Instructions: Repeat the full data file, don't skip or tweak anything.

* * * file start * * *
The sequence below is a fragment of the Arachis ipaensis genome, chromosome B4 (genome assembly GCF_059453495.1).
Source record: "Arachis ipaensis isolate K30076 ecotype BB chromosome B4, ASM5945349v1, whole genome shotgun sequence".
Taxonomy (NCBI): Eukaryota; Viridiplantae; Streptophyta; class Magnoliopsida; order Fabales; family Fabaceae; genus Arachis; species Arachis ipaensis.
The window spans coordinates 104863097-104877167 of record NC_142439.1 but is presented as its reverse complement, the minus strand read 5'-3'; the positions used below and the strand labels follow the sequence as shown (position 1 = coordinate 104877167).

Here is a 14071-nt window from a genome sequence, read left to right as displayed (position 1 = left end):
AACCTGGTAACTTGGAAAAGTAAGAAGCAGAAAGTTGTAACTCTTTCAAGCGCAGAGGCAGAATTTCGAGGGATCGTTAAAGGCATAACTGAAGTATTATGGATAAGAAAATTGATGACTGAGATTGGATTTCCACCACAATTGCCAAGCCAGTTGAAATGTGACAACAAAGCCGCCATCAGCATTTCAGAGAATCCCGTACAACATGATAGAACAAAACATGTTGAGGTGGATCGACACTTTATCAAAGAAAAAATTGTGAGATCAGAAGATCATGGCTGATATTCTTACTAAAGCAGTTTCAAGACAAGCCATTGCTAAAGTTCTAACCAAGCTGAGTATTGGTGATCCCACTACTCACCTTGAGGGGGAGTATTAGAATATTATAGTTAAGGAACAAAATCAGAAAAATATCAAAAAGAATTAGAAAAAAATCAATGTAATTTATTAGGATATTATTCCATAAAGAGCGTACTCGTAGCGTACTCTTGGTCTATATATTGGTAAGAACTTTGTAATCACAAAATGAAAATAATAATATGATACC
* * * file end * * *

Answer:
The sequence below is a fragment of the Arachis ipaensis genome, chromosome B4 (genome assembly GCF_059453495.1).
Source record: "Arachis ipaensis isolate K30076 ecotype BB chromosome B4, ASM5945349v1, whole genome shotgun sequence".
Taxonomy (NCBI): Eukaryota; Viridiplantae; Streptophyta; class Magnoliopsida; order Fabales; family Fabaceae; genus Arachis; species Arachis ipaensis.
The window spans coordinates 104863097-104877167 of record NC_142439.1 but is presented as its reverse complement, the minus strand read 5'-3'; the positions used below and the strand labels follow the sequence as shown (position 1 = coordinate 104877167).

Here is a 14071-nt window from a genome sequence, read left to right as displayed (position 1 = left end):
AACCTGGTAACTTGGAAAAGTAAGAAGCAGAAAGTTGTAACTCTTTCAAGCGCAGAGGCAGAATTTCGAGGGATCGTTAAAGGCATAACTGAAGTATTATGGATAAGAAAATTGATGACTGAGATTGGATTTCCACCACAATTGCCAAGCCAGTTGAAATGTGACAACAAAGCCGCCATCAGCATTTCAGAGAATCCCGTACAACATGATAGAACAAAACATGTTGAGGTGGATCGACACTTTATCAAAGAAAAAATTGTGAGATCAGAAGATCATGGCTGATATTCTTACTAAAGCAGTTTCAAGACAAGCCATTGCTAAAGTTCTAACCAAGCTGAGTATTGGTGATCCCACTACTCACCTTGAGGGGGAGTATTAGAATATTATAGTTAAGGAACAAAATCAGAAAAATATCAAAAAGAATTAGAAAAAAATCAATGTAATTTATTAGGATATTATTCCATAAAGAGCGTACTCGTAGCGTACTCTTGGTCTATATATTGGTAAGAACTTTGTAATCACAAAATGAAAATAATAATATGATACC